A History of the World in 100 Objects

A History of the World in 100 Objects

Book - 2010
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This book takes a dramatically original approach to the history of humanity, using objects which previous civilisations have left behind them, often accidentally, as prisms through which we can explore past worlds and the lives of the men and women who lived in them. The book's range is enormous. It begins with one of the earliest surviving objects made by human hands, a chopping tool from the Olduvai gorge in Africa, and ends with an object from the 21st century which represents the world we live in today.

Neil MacGregor's aim is not simply to describe these remarkable things, but to show us their significance - how a stone pillar tells us about a great Indian emperor preaching tolerance to his people, how Spanish pieces of eight tell us about the beginning of a global currency or how an early Victorian tea-set tells us about the impact of empire. Each chapter immerses the reader in a past civilisation accompanied by an exceptionally well-informed guide. Seen through this lens, history is a kaleidoscope - shifting, interconnected, constantly surprising, and shaping our world today in ways that most of us have never imagined. An intellectual and visual feast, it is one of the most engrossing and unusual history books published in years.

Publisher: London : Penguin, 2010.
ISBN: 9781846144134
Branch Call Number: 909 MacG
Characteristics: xxvi, 707 p. : col. ill., maps (some col.) ; 24 cm.
Additional Contributors: British Museum
BBC Radio 4


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LoganLib_Phoebe Jun 22, 2016

Don't be daunted by the size, this is a very readable and fascinating history told through objects both grand and everyday.

Jan 24, 2015

The tack it takes on its subject, combined with all the chapters being short, makes this book terrific.

Nov 19, 2014

One of my favorite books! Actually, it started as an audio program, and I recommend first listening to it. The library has it on CD. Such a great concept - audio depictions of objects. The essay on each object includes comments from a contemporary perspective. For example, Dyson comments on potential uses of one of the earliest tools. After listening to it, I had to see the objects and checked out the book, then bought it for myself, and even emailed the author (who sent me a very nice reply). This is history at its best, respectful of cultural differences, accessible, and highly entertaining.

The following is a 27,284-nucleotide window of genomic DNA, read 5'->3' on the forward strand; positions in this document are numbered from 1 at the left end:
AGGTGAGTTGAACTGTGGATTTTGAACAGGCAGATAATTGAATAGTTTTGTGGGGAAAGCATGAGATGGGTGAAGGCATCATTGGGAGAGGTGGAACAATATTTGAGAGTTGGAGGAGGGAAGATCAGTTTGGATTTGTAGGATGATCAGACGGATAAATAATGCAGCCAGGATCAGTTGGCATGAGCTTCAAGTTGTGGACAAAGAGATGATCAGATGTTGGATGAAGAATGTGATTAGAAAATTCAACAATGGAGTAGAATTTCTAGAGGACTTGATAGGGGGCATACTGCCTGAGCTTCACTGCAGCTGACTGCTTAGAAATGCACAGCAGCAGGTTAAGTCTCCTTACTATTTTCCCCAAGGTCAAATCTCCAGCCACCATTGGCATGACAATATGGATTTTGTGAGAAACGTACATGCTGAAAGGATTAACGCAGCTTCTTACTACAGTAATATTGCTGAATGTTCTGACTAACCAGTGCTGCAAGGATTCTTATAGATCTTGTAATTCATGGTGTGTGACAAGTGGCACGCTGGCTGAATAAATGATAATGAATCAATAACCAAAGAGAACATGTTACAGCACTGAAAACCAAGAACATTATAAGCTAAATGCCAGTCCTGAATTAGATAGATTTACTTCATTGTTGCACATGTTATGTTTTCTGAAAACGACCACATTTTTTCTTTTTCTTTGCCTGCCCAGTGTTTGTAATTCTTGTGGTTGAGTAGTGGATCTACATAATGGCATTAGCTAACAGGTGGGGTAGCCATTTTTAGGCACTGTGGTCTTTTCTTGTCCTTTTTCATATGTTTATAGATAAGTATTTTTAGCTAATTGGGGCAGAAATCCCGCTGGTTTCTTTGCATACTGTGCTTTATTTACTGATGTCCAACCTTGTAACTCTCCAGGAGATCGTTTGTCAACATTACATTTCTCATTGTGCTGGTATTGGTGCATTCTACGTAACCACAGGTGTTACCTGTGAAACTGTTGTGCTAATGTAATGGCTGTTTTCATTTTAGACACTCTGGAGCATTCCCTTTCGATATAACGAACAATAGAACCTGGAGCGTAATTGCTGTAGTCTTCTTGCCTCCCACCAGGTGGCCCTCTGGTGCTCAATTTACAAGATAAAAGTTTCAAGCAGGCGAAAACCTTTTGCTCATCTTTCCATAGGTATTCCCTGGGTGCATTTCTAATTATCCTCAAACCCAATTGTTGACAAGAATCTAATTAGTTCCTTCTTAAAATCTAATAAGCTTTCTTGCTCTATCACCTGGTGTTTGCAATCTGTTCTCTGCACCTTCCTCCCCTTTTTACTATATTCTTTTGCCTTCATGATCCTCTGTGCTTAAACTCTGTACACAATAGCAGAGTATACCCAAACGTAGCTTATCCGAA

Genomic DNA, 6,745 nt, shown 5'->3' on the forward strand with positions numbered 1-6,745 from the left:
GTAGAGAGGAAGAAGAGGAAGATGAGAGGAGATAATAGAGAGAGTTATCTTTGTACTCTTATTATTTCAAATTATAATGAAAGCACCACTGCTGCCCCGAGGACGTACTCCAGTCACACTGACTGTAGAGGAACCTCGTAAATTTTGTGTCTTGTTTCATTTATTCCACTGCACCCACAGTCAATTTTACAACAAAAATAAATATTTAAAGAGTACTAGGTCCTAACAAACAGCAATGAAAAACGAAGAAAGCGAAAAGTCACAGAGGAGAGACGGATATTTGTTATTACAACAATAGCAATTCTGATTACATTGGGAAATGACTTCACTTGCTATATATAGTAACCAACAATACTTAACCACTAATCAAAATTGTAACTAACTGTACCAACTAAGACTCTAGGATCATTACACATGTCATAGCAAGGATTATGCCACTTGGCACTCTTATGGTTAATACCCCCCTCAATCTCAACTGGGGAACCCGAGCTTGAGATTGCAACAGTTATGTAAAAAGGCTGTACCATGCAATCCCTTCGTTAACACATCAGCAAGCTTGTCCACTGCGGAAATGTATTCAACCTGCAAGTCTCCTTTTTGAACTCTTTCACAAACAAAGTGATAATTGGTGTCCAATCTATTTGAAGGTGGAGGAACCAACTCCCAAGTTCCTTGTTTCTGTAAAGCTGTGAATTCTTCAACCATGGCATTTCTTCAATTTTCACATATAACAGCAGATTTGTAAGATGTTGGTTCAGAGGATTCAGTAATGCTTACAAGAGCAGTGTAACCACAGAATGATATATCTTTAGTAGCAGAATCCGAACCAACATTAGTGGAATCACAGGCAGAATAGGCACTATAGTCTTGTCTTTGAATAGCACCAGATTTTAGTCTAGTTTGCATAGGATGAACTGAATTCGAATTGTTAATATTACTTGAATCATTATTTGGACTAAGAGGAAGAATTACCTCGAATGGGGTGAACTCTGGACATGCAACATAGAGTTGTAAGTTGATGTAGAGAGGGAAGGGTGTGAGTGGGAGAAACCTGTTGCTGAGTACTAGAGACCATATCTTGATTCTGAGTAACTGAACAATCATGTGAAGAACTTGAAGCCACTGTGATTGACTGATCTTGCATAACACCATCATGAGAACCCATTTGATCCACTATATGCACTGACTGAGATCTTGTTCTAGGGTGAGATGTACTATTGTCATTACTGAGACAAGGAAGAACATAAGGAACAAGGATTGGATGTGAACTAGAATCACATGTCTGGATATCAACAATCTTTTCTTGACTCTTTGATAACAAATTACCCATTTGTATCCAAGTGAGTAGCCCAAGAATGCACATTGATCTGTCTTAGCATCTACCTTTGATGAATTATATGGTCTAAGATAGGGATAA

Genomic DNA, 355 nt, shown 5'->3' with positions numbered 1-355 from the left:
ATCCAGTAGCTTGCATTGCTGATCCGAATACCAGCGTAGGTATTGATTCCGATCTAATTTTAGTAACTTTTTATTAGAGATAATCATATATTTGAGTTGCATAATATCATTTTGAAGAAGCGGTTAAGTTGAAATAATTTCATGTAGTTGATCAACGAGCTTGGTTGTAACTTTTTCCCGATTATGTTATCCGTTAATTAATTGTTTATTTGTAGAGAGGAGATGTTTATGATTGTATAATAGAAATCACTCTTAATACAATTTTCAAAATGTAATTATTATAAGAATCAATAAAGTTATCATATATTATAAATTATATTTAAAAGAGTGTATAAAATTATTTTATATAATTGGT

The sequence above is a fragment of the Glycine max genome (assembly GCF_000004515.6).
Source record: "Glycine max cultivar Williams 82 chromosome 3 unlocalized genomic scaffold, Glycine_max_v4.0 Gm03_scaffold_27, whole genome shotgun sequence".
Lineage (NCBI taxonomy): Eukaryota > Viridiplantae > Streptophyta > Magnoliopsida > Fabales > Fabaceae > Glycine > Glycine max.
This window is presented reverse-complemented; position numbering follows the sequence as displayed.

Jan 20, 2014

Best world history book - ever.

Oct 22, 2012

-a wholly enjoyable book. MacGregor makes material culture come alive through brilliant story-telling.

Sep 13, 2012

Of course this is also a history of British colonialism, but MacGregor does a good job of adding culturally sensitive insights. It's great preparation for a visit to this one of many free museums in London.

Jul 28, 2012

Well, not quite the objects I was prepared for, nor the perspective, either! Should've done my due diligence first. Still, 'twas a good, deliberate, skim. Glad to see that they chose to acknowledge more than the western world.

hgeng63 May 08, 2012

No one does history like the British! I really like how non-Western cultures were covered.

Mar 26, 2012

This book tells the history of humanity from about 2 million years ago through to last year through a selection of 100 human-made objects, from a stone chopping tool to a solar-powered lamp. The author freely admits that the selection of objects, all from the British Museum, is subjective, but he still manages to cover a wide range of cultures, times, and places. I found that I learned things about the sophistication of African and south Asian societies that I hadn't read before. Each object gets its own chapter and at least one full-page colour photo. Some objects merit additional photos to show other angles or details. Each chapter describes the object and explains its place in history. It's a very readable and enlightening work

My only complaint is that the book is HUGE... 707 pages including index and references. It's very heavy and cumbersome to tote around if, like me, you read during your daily commute on public transit.

Oct 14, 2011

I loved this book and will buy it for myself to keep on my bookshelves. It is a volume I shall return to again and again to study the colour plates of the marvellous artefacts from the British Museum and to read of the provenance and the fascinating historical context of each item. It progresses through over 5000 years of the global history of humankind and is always absorbing and easy to read. I have already placed an order to purchase my own copy. A wonderful book.

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